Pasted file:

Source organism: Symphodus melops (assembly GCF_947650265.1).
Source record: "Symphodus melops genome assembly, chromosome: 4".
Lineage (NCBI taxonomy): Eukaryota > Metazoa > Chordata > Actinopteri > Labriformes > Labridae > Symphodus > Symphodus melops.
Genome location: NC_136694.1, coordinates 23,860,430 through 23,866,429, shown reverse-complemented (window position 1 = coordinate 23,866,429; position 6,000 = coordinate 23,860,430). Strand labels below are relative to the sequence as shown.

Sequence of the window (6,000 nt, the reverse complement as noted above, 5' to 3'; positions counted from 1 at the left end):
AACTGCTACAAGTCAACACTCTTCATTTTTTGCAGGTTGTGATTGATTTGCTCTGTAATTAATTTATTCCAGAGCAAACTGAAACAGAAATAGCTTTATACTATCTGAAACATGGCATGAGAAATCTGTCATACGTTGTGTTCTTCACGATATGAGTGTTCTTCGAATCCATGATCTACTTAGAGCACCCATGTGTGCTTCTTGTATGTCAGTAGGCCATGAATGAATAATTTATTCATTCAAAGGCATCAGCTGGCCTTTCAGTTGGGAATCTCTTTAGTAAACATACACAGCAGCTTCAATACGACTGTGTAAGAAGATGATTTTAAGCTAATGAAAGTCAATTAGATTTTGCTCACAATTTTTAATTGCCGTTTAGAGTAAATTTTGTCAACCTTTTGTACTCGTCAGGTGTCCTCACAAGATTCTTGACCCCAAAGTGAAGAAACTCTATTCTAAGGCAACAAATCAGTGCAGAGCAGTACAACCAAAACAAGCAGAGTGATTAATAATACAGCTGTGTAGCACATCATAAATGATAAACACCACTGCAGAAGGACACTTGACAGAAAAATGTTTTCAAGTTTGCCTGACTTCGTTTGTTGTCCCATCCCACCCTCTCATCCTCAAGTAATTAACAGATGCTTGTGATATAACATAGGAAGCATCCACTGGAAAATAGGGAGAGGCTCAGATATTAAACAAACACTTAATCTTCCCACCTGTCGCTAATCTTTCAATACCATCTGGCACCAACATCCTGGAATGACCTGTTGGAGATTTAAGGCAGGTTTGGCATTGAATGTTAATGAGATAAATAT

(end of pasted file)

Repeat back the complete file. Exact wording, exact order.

Source organism: Symphodus melops (assembly GCF_947650265.1).
Source record: "Symphodus melops genome assembly, chromosome: 4".
Lineage (NCBI taxonomy): Eukaryota > Metazoa > Chordata > Actinopteri > Labriformes > Labridae > Symphodus > Symphodus melops.
Genome location: NC_136694.1, coordinates 23,860,430 through 23,866,429, shown reverse-complemented (window position 1 = coordinate 23,866,429; position 6,000 = coordinate 23,860,430). Strand labels below are relative to the sequence as shown.

Sequence of the window (6,000 nt, the reverse complement as noted above, 5' to 3'; positions counted from 1 at the left end):
AACTGCTACAAGTCAACACTCTTCATTTTTTGCAGGTTGTGATTGATTTGCTCTGTAATTAATTTATTCCAGAGCAAACTGAAACAGAAATAGCTTTATACTATCTGAAACATGGCATGAGAAATCTGTCATACGTTGTGTTCTTCACGATATGAGTGTTCTTCGAATCCATGATCTACTTAGAGCACCCATGTGTGCTTCTTGTATGTCAGTAGGCCATGAATGAATAATTTATTCATTCAAAGGCATCAGCTGGCCTTTCAGTTGGGAATCTCTTTAGTAAACATACACAGCAGCTTCAATACGACTGTGTAAGAAGATGATTTTAAGCTAATGAAAGTCAATTAGATTTTGCTCACAATTTTTAATTGCCGTTTAGAGTAAATTTTGTCAACCTTTTGTACTCGTCAGGTGTCCTCACAAGATTCTTGACCCCAAAGTGAAGAAACTCTATTCTAAGGCAACAAATCAGTGCAGAGCAGTACAACCAAAACAAGCAGAGTGATTAATAATACAGCTGTGTAGCACATCATAAATGATAAACACCACTGCAGAAGGACACTTGACAGAAAAATGTTTTCAAGTTTGCCTGACTTCGTTTGTTGTCCCATCCCACCCTCTCATCCTCAAGTAATTAACAGATGCTTGTGATATAACATAGGAAGCATCCACTGGAAAATAGGGAGAGGCTCAGATATTAAACAAACACTTAATCTTCCCACCTGTCGCTAATCTTTCAATACCATCTGGCACCAACATCCTGGAATGACCTGTTGGAGATTTAAGGCAGGTTTGGCATTGAATGTTAATGAGATAAATAT